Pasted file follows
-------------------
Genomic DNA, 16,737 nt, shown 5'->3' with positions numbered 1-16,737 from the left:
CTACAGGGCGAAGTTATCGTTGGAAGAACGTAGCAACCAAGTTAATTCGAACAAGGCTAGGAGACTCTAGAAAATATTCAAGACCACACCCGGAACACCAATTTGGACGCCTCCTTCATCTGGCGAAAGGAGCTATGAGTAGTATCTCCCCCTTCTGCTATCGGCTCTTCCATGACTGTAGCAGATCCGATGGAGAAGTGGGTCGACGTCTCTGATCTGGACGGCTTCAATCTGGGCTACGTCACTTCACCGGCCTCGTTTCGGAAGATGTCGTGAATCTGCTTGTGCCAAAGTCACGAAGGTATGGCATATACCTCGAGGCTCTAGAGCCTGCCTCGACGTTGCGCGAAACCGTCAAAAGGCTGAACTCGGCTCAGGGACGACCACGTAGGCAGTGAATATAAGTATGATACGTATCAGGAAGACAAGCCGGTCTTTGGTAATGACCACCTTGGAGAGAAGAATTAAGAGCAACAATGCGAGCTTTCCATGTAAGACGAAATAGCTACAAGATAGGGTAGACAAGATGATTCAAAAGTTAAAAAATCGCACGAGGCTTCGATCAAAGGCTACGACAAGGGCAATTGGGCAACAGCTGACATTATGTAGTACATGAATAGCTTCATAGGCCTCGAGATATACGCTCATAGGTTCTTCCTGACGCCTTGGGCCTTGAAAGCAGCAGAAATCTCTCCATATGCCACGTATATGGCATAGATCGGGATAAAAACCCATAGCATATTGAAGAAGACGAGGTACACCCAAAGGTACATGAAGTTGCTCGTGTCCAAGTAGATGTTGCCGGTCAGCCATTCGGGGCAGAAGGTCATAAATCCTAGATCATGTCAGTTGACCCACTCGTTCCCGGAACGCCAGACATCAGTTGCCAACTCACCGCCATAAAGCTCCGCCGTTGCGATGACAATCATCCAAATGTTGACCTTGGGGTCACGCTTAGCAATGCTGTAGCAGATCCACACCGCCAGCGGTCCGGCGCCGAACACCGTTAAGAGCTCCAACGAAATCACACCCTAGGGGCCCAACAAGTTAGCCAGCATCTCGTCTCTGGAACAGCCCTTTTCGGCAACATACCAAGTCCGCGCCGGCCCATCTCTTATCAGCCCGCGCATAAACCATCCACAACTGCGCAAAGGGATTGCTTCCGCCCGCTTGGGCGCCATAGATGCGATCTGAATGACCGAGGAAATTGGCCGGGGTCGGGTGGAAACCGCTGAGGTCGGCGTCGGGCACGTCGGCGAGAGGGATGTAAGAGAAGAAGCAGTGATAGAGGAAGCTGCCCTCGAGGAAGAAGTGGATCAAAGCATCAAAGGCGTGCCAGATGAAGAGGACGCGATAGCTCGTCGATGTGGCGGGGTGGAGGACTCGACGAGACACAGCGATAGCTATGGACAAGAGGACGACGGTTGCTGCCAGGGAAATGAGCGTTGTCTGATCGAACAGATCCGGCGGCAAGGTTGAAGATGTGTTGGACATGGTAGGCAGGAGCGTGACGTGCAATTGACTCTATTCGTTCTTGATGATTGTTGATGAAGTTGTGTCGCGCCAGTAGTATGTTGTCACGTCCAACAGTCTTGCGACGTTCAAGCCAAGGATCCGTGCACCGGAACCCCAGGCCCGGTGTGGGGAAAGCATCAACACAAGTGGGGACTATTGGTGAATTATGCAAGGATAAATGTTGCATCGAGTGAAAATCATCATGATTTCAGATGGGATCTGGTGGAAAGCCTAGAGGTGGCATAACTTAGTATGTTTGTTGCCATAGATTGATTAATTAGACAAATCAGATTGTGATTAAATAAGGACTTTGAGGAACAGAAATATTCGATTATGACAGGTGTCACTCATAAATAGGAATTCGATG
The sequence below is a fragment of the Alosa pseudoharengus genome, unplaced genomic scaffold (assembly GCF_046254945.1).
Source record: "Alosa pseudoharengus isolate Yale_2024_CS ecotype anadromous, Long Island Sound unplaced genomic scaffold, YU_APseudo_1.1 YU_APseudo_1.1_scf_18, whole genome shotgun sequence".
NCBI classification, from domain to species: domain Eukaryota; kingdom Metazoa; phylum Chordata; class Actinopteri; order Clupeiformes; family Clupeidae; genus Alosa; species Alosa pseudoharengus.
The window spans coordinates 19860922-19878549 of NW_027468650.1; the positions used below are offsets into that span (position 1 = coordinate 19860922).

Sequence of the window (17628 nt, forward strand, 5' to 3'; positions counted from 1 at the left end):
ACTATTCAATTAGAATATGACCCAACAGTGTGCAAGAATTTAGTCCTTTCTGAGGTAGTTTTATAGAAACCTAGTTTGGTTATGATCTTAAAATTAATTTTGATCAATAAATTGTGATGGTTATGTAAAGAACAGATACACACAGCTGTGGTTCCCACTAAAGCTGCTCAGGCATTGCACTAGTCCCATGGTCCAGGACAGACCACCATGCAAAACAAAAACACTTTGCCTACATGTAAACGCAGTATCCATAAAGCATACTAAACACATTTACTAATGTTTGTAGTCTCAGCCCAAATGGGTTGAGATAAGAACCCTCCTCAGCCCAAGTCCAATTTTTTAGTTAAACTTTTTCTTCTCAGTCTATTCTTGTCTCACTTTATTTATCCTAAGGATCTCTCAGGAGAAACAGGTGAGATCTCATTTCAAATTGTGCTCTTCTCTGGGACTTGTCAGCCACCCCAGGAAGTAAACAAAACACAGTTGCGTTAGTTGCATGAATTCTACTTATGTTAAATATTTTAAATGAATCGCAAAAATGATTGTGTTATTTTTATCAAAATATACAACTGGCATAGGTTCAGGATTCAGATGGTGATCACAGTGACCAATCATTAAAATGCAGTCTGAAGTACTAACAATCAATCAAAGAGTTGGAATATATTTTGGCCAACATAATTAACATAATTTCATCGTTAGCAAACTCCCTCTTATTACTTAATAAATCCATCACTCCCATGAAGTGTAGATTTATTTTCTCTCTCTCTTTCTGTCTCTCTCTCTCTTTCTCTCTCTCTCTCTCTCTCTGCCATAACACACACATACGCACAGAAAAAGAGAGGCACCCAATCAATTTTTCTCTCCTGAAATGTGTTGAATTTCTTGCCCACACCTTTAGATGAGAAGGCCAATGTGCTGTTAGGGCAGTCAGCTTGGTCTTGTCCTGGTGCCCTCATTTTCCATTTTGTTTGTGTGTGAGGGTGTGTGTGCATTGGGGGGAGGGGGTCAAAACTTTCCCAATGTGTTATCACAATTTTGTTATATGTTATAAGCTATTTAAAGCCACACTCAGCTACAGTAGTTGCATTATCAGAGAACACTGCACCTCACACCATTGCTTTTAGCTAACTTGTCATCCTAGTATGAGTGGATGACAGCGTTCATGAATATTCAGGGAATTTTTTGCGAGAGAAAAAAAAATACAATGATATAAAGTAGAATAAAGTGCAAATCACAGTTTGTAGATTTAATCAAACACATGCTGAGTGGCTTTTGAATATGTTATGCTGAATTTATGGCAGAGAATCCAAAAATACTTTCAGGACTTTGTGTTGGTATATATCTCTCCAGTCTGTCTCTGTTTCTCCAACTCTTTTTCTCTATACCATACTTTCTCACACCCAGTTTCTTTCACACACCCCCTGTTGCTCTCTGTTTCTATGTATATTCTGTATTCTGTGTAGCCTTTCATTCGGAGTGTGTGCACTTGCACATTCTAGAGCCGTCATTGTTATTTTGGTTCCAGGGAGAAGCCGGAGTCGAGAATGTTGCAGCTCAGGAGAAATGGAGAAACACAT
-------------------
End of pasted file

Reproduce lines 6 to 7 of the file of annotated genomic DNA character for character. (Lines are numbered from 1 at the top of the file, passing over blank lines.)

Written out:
The window spans coordinates 19860922-19878549 of NW_027468650.1; the positions used below are offsets into that span (position 1 = coordinate 19860922).

Sequence of the window (17628 nt, forward strand, 5' to 3'; positions counted from 1 at the left end):